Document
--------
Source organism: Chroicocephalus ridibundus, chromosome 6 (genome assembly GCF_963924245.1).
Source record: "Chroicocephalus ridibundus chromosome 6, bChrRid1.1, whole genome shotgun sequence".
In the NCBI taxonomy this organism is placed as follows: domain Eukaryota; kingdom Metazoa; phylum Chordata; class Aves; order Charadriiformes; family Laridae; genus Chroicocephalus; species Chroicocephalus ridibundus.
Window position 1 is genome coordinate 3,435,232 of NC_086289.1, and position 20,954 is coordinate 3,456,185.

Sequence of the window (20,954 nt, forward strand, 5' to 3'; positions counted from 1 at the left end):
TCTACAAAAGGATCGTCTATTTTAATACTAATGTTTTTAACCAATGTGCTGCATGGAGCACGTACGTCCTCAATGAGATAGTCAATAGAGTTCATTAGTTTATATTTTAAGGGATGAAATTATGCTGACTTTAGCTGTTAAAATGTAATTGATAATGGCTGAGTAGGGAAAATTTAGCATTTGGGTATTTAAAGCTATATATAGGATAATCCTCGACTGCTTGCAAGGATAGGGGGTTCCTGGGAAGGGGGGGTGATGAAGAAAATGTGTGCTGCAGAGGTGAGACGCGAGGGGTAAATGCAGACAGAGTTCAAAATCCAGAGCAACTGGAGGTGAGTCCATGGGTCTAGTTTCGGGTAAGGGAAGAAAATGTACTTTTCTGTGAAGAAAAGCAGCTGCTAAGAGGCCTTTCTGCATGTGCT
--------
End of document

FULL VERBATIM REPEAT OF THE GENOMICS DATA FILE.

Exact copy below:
Source organism: Chroicocephalus ridibundus, chromosome 6 (genome assembly GCF_963924245.1).
Source record: "Chroicocephalus ridibundus chromosome 6, bChrRid1.1, whole genome shotgun sequence".
In the NCBI taxonomy this organism is placed as follows: domain Eukaryota; kingdom Metazoa; phylum Chordata; class Aves; order Charadriiformes; family Laridae; genus Chroicocephalus; species Chroicocephalus ridibundus.
Window position 1 is genome coordinate 3,435,232 of NC_086289.1, and position 20,954 is coordinate 3,456,185.

Sequence of the window (20,954 nt, forward strand, 5' to 3'; positions counted from 1 at the left end):
TCTACAAAAGGATCGTCTATTTTAATACTAATGTTTTTAACCAATGTGCTGCATGGAGCACGTACGTCCTCAATGAGATAGTCAATAGAGTTCATTAGTTTATATTTTAAGGGATGAAATTATGCTGACTTTAGCTGTTAAAATGTAATTGATAATGGCTGAGTAGGGAAAATTTAGCATTTGGGTATTTAAAGCTATATATAGGATAATCCTCGACTGCTTGCAAGGATAGGGGGTTCCTGGGAAGGGGGGGTGATGAAGAAAATGTGTGCTGCAGAGGTGAGACGCGAGGGGTAAATGCAGACAGAGTTCAAAATCCAGAGCAACTGGAGGTGAGTCCATGGGTCTAGTTTCGGGTAAGGGAAGAAAATGTACTTTTCTGTGAAGAAAAGCAGCTGCTAAGAGGCCTTTCTGCATGTGCT